An “extraordinary summit” of the African Union in the Ethiopian capital, Addis Ababa, on October 11 and 12 took place without a threatened mass withdrawal of AU member nations from the International Criminal Court (ICC).
The mass withdrawal threat was in response to the ongoing prosecution by the ICC of Kenyan President Uhuru Kenyatta and Vice-President William Ruto. They were elected in March this year while already facing charges for political violence after Kenya’s previous elections in 2007.
The AU summit passed a resolution calling for the suspension of ICC cases against African leaders now in office. As well as Kenyatta and Ruto, this includes Sudanese President Omar al-Bashir. The ICC issued an arrest warrant for al-Bashir in March 2009 for war crimes and crimes against humanity in Darfur.
Like the US, but unlike Kenya, Sudan is not a signatory to the ICC but is subject to a 2005 UN Security Council resolution granting the court jurisdiction. The AU resolution called on the UN Security Council to use its power to regulate the ICC’s jurisdiction to suspend the cases against Kenyatta, Ruto and Bashir and foreshadowed another “extraordinary summit” in November.
A mass withdrawal of AU members from the ICC was not ruled out if the UN Security Council had not responded favourably to the AU request before the November AU assembly.
Kenyan politicians have spun the AU resolution as a victory in their leaders’ campaign against ICC prosecution.
The October 15 Kenyan Star quoted foreign secretary Amina Mohammed: “It was also decided that the President should not appear before the court until the concerns raised by the AU have been adequately addressed by the Security Council and the ICC ...
“The AU made requests to the Security Council … for a suspension of the proceedings until the end of the terms in office of the President and his Deputy.”
Ethiopian leaders described the outcome of the summit in similar terms. Reuters reported on October 12 that Prime Minister Hailemariam Desalegn told the closing session: “We have agreed that no charges shall be commenced or continued before any international court or tribunal against any serving head of state or government, or anybody acting or entitled to act in such capacity during his or her term of office.”
However, the October 12 Sudan Tribune said the government of the indicted Sudanese president was less satisfied with the summit. Foreign minister Ali Karti said that the campaign for immediate withdrawal from the ICC by AU members that were signatories was “generally weakened” by unspecified AU countries.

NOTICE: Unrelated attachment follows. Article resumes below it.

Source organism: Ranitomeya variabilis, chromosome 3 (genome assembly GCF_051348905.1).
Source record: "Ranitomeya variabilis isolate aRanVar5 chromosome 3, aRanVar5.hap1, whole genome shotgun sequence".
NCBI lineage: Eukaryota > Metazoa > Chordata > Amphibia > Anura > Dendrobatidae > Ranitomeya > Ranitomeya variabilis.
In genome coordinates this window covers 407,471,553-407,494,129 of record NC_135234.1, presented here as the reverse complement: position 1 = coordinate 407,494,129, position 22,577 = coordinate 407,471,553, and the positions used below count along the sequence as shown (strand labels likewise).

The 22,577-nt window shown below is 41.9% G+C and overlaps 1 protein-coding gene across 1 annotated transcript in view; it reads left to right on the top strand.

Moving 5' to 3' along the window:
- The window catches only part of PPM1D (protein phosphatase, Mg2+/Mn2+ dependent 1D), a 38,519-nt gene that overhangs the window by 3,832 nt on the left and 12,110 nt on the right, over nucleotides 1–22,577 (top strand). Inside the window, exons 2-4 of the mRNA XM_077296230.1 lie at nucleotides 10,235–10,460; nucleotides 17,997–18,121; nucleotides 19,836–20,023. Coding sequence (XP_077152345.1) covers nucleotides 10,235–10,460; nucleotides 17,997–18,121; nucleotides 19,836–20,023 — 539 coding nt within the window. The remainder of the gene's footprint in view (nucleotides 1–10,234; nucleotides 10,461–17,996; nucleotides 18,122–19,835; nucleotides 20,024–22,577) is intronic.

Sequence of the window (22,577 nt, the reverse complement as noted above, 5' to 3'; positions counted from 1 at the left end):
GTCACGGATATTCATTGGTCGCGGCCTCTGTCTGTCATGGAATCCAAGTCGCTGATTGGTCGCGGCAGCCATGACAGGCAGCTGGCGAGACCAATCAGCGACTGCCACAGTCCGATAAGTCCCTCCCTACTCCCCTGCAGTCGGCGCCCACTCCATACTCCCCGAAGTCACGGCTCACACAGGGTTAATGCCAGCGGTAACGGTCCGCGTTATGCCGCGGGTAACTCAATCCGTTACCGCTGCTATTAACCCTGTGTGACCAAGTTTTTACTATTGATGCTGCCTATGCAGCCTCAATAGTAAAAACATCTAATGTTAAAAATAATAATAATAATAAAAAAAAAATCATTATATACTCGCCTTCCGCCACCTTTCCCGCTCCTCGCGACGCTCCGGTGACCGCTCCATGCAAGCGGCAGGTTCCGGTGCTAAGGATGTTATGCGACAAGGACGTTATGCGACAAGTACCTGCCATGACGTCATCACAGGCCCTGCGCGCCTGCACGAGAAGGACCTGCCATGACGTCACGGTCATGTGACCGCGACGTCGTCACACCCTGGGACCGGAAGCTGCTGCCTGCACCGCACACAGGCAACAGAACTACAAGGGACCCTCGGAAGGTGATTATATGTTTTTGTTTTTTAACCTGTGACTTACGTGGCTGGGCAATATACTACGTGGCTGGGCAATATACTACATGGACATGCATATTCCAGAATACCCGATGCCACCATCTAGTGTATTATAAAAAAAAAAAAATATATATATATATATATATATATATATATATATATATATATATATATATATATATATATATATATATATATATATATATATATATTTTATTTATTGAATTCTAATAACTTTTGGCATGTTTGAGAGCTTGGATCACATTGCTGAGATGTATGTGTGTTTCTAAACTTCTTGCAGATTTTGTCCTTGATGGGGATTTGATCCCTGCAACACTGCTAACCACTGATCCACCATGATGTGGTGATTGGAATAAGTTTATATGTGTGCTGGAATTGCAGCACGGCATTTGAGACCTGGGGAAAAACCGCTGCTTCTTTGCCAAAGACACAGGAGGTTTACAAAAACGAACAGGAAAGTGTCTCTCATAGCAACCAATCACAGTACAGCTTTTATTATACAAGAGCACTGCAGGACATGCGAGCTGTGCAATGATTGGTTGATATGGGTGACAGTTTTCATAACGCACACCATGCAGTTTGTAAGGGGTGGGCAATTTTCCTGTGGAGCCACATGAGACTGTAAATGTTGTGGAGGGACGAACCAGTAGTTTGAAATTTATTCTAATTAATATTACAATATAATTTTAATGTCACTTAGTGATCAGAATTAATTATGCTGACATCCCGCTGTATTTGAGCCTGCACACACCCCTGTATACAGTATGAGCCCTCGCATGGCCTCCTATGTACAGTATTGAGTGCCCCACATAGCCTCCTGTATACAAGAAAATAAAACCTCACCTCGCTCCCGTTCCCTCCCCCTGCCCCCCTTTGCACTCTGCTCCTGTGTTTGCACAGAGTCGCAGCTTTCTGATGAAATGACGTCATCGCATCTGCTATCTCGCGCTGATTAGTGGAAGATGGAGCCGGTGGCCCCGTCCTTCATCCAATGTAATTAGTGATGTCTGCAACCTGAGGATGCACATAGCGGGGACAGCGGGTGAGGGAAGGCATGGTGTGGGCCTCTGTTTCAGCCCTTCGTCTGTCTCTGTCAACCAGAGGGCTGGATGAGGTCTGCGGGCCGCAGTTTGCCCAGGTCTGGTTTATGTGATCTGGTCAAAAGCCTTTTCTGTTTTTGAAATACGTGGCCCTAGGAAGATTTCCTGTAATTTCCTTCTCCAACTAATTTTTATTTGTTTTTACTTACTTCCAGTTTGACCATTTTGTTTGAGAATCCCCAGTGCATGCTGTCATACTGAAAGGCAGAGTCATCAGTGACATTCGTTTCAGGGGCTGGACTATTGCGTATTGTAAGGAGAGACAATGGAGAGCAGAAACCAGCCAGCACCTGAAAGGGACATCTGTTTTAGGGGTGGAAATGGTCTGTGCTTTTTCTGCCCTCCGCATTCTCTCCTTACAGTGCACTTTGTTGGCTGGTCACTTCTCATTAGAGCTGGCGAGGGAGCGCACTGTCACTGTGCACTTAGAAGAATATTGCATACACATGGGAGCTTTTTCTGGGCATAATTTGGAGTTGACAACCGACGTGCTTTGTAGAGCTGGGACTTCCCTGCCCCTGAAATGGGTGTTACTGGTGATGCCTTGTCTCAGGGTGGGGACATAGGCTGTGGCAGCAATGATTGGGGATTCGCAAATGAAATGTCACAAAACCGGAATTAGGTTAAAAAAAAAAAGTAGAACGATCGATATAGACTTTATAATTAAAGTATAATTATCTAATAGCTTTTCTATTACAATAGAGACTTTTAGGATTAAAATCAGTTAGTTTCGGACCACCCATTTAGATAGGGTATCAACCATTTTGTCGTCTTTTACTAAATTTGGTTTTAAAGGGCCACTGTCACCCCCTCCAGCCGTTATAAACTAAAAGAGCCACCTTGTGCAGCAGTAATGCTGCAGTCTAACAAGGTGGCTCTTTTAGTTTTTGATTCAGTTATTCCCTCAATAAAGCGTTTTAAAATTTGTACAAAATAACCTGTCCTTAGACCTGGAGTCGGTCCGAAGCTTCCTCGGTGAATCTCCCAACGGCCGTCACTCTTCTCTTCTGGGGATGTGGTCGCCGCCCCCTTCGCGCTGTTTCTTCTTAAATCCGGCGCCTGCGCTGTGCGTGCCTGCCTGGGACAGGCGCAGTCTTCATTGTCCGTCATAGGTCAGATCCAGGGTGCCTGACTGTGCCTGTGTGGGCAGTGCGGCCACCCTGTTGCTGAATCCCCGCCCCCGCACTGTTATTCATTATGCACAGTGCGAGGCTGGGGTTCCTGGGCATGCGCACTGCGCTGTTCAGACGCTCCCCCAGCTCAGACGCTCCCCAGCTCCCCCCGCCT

But he added that in his “overall assessment, the meetings affirmed previous positions on not dealing with the International Criminal Court regarding any head of state,” the Sudan Tribune said.
Before the summit, the most vocal advocates for withdrawal from the ICC were Ethiopia, Eritrea, Uganda and Rwanda, a paradoxical alliance given the long running rivalry between Ethiopia and Eritrea and between Rwanda and Uganda.
In both cases, the rivalry has mainly played out through violent conflicts in neighbouring countries with the involvement of local proxies, an extremely violent border war between Ethiopia and Eritrea in the late 1990s notwithstanding. The conflict between Ethiopia and Eritrea has been largely fought in Somalia while that between Uganda and Rwanda has been fought in the Democratic Republic of Congo.
This unlikely alliance reflects a cynical agenda: each of the four governments has accumulated a large catalogue of indictable human rights abuses in their conflicts with each other and with other enemies.
The African governments have argued their case against the ICC in anti-imperialist terms, pointing out that the largely European Union-funded court has only ever indicted Africans and that this is done selectively to promote Western foreign policy objectives.
The ICC is a UN-created body that is part of an international order where mechanisms such as the veto of permanent members of the UN Security Council, and the definitions of war crimes under international law, make it structurally impossible for the leaders of the big powers to be held accountable for the millions killed in wars they start.
African leaders denouncing the ICC made frequent reference to the impunity of former US President George W Bush and British PM Tony Blair despite the public record tshowing they used forged documents and false confessions extracted under torture to launch a war in Iraq in 2003. that war killed more than a million people, mainly civilians.
Kenyatta told the AU summit that “bias and race-hunting” by the ICC had “reduced [justice] into a painfully farcical pantomime, a travesty that adds insult to the injury of victims”, AFP said on October 12.
Kenyatta said: “It stopped being the home of justice the day it became the toy of declining imperial powers. It is the fact that this court performs on the cue of European and American governments against the sovereignty of African states. Africa is not a third-rate territory of second-class people. We are not a project, or experiment of outsiders.”